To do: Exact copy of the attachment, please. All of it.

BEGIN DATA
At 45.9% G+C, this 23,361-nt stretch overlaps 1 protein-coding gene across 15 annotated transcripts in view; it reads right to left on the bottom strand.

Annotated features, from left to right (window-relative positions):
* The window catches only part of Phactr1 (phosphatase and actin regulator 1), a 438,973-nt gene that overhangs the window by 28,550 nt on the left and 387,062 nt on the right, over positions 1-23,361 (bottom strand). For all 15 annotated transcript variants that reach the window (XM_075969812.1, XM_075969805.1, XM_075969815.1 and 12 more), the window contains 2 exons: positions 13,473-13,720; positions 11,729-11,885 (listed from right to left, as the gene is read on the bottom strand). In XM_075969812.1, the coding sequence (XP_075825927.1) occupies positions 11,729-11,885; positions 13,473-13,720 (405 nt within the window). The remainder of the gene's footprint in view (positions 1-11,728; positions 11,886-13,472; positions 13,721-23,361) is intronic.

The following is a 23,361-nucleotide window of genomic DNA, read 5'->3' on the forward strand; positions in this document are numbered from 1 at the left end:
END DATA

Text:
At 45.9% G+C, this 23,361-nt stretch overlaps 1 protein-coding gene across 15 annotated transcripts in view; it reads right to left on the bottom strand.

Annotated features, from left to right (window-relative positions):
* The window catches only part of Phactr1 (phosphatase and actin regulator 1), a 438,973-nt gene that overhangs the window by 28,550 nt on the left and 387,062 nt on the right, over positions 1-23,361 (bottom strand). For all 15 annotated transcript variants that reach the window (XM_075969812.1, XM_075969805.1, XM_075969815.1 and 12 more), the window contains 2 exons: positions 13,473-13,720; positions 11,729-11,885 (listed from right to left, as the gene is read on the bottom strand). In XM_075969812.1, the coding sequence (XP_075825927.1) occupies positions 11,729-11,885; positions 13,473-13,720 (405 nt within the window). The remainder of the gene's footprint in view (positions 1-11,728; positions 11,886-13,472; positions 13,721-23,361) is intronic.

The following is a 23,361-nucleotide window of genomic DNA, read 5'->3' on the forward strand; positions in this document are numbered from 1 at the left end: